Whole eggs, a little milk, splash of vanilla and ground cinnamon. No flour needed!

    • Nance, no wonder Felina disapproves!! You may be the ONLY one to ever put flour on french toast. WHY???? Now, I like it with just milk and egg yolk. If you want to substitute the egg with egg nog – well that is fabulous! Also, Brioche makes fab french toast!

      I will confess that I find Felina absolutely adorable no matter how spoiled she is!!! 🙂

    • Milk, eggs, cinnamon, nutmeg and , of course, Kahlua. Never heard of flour in the French Toast. I like to use French bread slices but am willing to learn. Due to the Polar Vortex we have had several French Toast dinners this winter. It is the only way to survive the Snowpocalypse! Even my friend Amanda approves of my recipe. I think it is because of the avante garde use of Kahlua.

  6. Yikes! I don’t think I will be trying this one :)I don’t like to fry things in the house, hate the smell it lingers so long. My husband will occasionally man the fryer outside if we want shrimp or something.

    Nance, I was glad to see you post-are you getting snow? The lower 48 is having our winter weather-we actually had it up to around 50°F in January, which is very, very unusual for Anchorage. We are back to regular temps, but haven’t had much snow lately, we can actually see patches of grass in our front yard. This is a very, very weird winter.

  7. Nope. You lost me at ‘fried green beans’! Hated them as a kid (probably as they came out of a can, ditto on peas) but now love the fresh or frozen variety. Frying them just not right! Fried potatoes, chicken, rice? Bring it on but leave the beans out of it 🙂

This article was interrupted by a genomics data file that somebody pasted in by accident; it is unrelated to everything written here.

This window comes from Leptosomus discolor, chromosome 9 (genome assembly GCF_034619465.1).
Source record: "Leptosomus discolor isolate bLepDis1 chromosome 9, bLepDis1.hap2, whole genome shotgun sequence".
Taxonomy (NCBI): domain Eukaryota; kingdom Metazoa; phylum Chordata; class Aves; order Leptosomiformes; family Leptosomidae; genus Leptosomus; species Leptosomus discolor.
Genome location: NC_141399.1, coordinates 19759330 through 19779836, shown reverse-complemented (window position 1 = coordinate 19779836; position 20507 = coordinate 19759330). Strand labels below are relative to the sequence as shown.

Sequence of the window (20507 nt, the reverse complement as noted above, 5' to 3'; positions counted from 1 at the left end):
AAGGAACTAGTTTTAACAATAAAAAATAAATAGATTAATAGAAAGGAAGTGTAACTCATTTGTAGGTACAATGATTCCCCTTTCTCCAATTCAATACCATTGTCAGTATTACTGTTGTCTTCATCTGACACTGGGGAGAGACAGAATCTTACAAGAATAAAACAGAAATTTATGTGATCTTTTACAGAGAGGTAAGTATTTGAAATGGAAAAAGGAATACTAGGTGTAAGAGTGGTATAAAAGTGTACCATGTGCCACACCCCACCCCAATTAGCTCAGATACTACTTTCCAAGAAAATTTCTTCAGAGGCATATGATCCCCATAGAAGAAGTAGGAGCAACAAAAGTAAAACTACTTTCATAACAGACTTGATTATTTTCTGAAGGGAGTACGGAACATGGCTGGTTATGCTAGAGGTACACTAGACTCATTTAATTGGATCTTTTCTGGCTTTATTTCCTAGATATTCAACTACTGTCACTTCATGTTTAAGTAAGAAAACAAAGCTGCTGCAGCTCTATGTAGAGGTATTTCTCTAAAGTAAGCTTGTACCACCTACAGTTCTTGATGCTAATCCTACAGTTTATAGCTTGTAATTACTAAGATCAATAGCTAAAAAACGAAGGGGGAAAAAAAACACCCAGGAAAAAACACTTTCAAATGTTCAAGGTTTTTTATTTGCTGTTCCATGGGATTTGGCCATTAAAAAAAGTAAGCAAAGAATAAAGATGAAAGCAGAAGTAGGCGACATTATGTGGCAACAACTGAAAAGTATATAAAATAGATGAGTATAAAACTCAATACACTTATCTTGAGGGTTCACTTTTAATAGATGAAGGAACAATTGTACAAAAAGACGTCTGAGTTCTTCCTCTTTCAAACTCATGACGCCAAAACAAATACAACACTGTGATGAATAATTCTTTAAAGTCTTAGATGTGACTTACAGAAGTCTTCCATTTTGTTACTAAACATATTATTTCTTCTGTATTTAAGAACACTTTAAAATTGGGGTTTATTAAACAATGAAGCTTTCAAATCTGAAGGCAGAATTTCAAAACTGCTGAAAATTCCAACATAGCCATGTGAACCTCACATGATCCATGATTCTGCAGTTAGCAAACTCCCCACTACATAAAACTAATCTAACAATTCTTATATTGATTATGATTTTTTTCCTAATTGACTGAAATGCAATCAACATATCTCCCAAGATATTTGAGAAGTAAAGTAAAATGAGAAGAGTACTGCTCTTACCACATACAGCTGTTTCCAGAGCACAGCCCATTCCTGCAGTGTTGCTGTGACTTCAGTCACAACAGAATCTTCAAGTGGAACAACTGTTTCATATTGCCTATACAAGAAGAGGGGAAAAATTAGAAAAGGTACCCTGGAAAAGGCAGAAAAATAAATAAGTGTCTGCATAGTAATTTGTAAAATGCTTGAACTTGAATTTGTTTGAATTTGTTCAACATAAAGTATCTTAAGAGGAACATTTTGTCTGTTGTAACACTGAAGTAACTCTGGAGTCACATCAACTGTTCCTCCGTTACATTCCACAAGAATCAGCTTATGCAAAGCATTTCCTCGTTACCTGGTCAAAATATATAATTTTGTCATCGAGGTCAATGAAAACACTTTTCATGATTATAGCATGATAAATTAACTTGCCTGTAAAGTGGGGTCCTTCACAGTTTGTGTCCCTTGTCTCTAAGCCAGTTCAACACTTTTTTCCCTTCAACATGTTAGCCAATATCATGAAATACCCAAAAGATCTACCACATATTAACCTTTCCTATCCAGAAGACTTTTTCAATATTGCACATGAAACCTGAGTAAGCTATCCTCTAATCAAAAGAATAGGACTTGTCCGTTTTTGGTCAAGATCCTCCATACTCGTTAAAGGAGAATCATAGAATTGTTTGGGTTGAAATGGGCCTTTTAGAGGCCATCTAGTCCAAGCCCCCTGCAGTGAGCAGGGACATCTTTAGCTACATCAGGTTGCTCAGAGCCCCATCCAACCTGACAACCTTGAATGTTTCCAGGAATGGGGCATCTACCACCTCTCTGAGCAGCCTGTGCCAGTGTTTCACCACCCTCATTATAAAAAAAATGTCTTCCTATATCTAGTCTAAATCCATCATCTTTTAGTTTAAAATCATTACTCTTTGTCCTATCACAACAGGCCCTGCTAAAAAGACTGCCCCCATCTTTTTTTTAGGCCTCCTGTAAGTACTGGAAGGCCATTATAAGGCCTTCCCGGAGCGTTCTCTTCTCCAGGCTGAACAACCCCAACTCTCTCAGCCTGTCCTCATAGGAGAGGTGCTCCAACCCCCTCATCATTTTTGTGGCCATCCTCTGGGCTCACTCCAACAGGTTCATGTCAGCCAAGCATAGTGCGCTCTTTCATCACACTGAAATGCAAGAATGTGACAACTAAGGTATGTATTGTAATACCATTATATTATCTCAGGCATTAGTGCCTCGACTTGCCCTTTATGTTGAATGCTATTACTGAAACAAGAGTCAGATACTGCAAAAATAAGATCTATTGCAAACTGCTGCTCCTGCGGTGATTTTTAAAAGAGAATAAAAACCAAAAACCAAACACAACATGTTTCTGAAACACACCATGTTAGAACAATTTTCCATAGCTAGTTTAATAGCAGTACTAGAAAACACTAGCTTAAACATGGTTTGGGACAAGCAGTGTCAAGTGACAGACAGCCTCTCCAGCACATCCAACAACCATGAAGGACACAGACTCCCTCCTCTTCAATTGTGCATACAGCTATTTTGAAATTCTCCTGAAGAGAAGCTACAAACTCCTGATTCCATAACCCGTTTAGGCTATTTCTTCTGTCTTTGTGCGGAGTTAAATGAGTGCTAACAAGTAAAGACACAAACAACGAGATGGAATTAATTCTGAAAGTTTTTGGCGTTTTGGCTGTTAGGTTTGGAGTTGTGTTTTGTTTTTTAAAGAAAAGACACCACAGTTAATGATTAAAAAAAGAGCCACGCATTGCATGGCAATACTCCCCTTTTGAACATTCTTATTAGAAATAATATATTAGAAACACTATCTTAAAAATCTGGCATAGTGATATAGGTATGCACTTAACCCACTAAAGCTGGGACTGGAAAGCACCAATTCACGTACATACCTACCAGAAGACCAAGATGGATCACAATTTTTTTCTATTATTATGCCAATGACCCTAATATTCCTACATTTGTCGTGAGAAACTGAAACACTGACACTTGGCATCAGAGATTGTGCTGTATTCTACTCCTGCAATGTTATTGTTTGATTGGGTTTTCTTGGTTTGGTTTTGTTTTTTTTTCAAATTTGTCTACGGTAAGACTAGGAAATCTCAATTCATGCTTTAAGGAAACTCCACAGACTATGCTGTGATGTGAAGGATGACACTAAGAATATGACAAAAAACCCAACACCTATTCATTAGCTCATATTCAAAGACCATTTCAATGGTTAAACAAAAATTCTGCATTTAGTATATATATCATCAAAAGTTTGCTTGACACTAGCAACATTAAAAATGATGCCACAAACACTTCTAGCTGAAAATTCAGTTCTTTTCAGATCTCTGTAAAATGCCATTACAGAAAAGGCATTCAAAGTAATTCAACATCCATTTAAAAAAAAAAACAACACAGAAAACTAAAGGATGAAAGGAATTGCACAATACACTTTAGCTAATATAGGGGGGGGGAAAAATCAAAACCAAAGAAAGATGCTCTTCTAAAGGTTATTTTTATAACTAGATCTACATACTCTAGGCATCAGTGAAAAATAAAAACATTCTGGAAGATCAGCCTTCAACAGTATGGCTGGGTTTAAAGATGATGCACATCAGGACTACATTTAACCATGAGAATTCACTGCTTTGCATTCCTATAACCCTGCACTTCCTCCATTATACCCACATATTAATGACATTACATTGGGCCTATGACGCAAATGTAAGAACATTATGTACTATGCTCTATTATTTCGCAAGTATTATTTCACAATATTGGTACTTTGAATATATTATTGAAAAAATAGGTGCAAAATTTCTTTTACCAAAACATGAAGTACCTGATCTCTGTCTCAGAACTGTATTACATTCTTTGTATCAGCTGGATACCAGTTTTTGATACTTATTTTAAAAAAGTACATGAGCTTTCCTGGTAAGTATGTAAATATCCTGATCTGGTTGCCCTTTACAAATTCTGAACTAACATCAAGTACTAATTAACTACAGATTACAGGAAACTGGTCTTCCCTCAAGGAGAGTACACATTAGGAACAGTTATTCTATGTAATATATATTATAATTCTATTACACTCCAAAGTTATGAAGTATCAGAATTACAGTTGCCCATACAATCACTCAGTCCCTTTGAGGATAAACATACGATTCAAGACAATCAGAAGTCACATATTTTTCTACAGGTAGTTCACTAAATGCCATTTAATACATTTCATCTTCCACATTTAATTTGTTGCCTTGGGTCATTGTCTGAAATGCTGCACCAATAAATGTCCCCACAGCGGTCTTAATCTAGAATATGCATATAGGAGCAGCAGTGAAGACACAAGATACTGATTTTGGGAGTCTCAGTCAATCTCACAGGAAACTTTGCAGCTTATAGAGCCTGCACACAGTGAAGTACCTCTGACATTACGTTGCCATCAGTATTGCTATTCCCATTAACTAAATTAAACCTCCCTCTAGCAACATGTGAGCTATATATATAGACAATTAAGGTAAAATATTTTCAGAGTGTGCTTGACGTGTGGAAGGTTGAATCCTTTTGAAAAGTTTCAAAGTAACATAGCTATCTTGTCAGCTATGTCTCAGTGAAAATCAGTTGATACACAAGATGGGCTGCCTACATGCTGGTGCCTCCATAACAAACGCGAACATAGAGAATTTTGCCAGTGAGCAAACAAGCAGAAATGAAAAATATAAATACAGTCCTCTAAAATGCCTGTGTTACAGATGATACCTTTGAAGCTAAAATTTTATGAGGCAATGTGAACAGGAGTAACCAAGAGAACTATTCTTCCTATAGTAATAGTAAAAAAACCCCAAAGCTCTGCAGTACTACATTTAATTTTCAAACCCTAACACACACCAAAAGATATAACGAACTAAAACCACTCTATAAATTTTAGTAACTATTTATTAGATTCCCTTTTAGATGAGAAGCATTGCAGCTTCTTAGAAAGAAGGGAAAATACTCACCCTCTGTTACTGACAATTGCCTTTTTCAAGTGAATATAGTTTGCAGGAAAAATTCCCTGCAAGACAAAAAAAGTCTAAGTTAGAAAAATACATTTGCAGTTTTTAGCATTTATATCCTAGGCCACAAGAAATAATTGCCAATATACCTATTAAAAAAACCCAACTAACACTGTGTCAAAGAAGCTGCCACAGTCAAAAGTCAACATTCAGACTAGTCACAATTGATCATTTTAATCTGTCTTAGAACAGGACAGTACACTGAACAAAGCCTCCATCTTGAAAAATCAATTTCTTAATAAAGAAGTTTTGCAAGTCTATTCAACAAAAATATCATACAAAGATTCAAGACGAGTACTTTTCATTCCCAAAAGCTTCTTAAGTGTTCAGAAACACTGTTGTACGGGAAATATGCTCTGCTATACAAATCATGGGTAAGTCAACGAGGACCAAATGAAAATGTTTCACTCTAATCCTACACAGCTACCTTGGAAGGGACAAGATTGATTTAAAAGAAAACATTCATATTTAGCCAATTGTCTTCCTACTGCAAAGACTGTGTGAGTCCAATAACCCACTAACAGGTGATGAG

8. This is my favorite cooking blog, because y’all hate what you make a good percentage of the time, and I like that. Well, that and I’ve been following you two on the internet since the days of coal-burning web browsers.

  9. Speaking as a chef who absolutely LOVES your blog, I was confused by this recipe. There is no reason to have baking powder anywhere in this recipe and it was out of order. I know you didn’t write the recipe but it should have went like this. Cover your cooked green beans in corn starch first. The corn starch allows the egg to stick to the bean. Dip in egg, then dip in flour. This way you have a “breading” that will stay on the bean when it is fried. Other wise you have a overcooked egg, baking powder covered green bean that as you know only the dogs will eat. They are actually really good if the person who wrote the recipe knew what they were doing. I’ll get off my soapbox and shut up now. Looking forward to what comes next on your site!